The effects of beaver dams on nitrogen-mineralization and community structure in a forest ecosystem

 Oh, to be in Massachusetts now that beavers are the hot topic! I have written the presenters all individually and asked them to share their findings, hopefully we can find out soon. In the meantime keep an eye out for wet bumps in creeks near you!

Blame the Beaver Bombers!

Posted by heidi08 On December - 11 - 2014Comments Off

Back from the brink: See European beavers at work

Their destructive reputation seems to belie them, but beavers are now recognised as significant resources for carbon sequestration – the wood locked up in their dams and ponds accounts for a surprising amount of carbon.

 This may or may not influence a shadowy group of people known as “beaver bombers”. These, apparently, are eco-vigilantes who release beavers back into Britain.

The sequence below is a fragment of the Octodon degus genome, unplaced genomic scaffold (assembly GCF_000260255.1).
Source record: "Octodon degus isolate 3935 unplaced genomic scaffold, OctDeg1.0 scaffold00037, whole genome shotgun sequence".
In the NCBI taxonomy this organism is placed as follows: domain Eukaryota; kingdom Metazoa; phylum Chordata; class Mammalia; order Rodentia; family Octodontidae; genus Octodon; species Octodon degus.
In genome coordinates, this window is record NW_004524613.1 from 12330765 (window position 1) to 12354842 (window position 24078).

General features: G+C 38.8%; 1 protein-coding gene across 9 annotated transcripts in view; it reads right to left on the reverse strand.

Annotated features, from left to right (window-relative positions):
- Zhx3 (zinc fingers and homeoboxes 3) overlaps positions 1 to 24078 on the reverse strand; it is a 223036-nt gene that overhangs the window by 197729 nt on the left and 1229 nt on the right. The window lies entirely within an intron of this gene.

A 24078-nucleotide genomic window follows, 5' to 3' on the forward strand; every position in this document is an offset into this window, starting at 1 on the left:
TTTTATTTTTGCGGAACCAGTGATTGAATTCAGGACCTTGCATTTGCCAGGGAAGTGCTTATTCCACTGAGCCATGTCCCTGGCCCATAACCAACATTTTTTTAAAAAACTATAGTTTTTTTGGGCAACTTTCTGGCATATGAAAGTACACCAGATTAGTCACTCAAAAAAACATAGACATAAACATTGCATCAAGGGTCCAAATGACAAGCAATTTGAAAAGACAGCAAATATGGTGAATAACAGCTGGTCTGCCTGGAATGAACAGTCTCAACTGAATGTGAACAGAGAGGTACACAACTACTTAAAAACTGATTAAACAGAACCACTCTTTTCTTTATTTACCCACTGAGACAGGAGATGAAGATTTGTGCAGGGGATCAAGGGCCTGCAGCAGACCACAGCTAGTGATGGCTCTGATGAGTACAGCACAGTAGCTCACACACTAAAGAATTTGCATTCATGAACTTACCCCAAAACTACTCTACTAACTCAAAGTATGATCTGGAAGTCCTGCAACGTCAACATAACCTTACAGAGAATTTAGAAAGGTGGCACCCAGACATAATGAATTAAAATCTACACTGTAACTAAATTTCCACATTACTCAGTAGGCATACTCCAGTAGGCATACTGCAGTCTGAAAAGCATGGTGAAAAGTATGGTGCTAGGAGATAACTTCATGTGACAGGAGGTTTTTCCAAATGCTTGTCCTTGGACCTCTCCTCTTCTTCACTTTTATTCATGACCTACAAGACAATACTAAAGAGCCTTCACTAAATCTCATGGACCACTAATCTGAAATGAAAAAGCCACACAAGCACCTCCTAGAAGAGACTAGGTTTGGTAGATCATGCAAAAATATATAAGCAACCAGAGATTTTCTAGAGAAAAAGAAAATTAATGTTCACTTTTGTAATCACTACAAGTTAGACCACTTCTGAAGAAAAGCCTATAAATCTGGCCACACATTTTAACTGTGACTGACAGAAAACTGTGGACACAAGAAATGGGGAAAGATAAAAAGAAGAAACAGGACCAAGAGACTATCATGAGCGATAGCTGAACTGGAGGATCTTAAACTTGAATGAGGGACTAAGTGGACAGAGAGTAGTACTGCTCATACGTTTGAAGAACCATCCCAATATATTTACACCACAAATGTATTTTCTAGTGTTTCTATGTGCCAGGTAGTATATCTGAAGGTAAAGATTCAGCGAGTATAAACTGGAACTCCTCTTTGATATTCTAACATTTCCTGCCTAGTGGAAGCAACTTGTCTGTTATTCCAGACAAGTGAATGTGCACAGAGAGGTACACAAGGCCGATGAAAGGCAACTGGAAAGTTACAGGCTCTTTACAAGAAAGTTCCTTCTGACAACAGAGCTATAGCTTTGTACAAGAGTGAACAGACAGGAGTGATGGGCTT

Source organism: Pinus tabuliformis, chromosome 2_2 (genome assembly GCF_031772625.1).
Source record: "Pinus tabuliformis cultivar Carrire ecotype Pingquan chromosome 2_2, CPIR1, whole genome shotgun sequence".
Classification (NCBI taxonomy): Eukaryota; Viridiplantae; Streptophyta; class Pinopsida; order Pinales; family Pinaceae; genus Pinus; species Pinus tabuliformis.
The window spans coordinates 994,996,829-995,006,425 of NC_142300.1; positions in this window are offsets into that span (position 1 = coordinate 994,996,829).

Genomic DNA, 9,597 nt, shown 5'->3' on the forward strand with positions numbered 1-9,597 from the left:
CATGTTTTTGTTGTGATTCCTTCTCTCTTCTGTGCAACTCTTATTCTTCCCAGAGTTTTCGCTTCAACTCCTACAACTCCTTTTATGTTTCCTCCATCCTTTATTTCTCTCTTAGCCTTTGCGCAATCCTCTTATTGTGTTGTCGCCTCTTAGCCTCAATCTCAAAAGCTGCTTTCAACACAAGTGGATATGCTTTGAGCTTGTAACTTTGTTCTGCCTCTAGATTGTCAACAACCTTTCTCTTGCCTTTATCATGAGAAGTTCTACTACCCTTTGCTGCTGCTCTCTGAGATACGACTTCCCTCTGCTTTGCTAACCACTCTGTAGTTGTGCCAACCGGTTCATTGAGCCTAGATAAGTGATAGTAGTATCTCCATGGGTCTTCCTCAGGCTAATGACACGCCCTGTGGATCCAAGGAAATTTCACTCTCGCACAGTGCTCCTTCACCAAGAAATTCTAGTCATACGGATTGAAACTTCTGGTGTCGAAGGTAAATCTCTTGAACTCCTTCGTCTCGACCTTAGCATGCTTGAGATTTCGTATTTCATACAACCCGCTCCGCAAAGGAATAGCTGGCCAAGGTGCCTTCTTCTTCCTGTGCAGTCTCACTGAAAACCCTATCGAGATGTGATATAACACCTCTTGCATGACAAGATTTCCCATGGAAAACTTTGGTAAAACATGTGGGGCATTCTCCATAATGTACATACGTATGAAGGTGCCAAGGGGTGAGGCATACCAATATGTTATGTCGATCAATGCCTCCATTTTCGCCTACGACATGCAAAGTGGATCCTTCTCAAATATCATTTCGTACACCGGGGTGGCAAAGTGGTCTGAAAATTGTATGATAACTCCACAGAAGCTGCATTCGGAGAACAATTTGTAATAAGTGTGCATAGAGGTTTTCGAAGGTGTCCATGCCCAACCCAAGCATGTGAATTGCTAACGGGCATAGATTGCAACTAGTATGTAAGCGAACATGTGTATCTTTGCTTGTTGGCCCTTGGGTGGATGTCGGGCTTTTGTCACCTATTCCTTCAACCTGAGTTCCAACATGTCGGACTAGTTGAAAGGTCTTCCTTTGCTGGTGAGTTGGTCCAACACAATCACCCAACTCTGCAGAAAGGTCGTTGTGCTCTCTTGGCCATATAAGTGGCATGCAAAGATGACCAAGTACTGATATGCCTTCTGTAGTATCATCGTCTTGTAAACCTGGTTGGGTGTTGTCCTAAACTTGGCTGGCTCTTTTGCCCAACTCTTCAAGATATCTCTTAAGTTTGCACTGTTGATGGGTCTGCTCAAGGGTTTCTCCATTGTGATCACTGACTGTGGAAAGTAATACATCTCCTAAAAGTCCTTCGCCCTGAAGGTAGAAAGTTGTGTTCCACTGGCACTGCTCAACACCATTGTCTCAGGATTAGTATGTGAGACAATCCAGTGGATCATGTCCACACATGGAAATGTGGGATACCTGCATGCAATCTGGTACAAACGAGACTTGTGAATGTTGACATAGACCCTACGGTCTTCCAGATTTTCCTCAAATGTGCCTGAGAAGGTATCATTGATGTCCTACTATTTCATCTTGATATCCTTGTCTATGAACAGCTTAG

Believe it or not, that phrase was used earlier in the year in a National Geographic article. Apparently no amount of mocking and derision can discourage it because here it is again in NewScientist, a global service housed in the UK. This, along with beaver raising temperatures for fish and beavers causing beaver-fever, and “You can’t get pregnant the first time” is the kind of totally inaccurate falsehood that we at Worth A Dam recognize as sadly incurable. We are never going to eliminate the rumor that fans have carpeted the land with beavers. We just aren’t.

How do I know it’s not true anyway?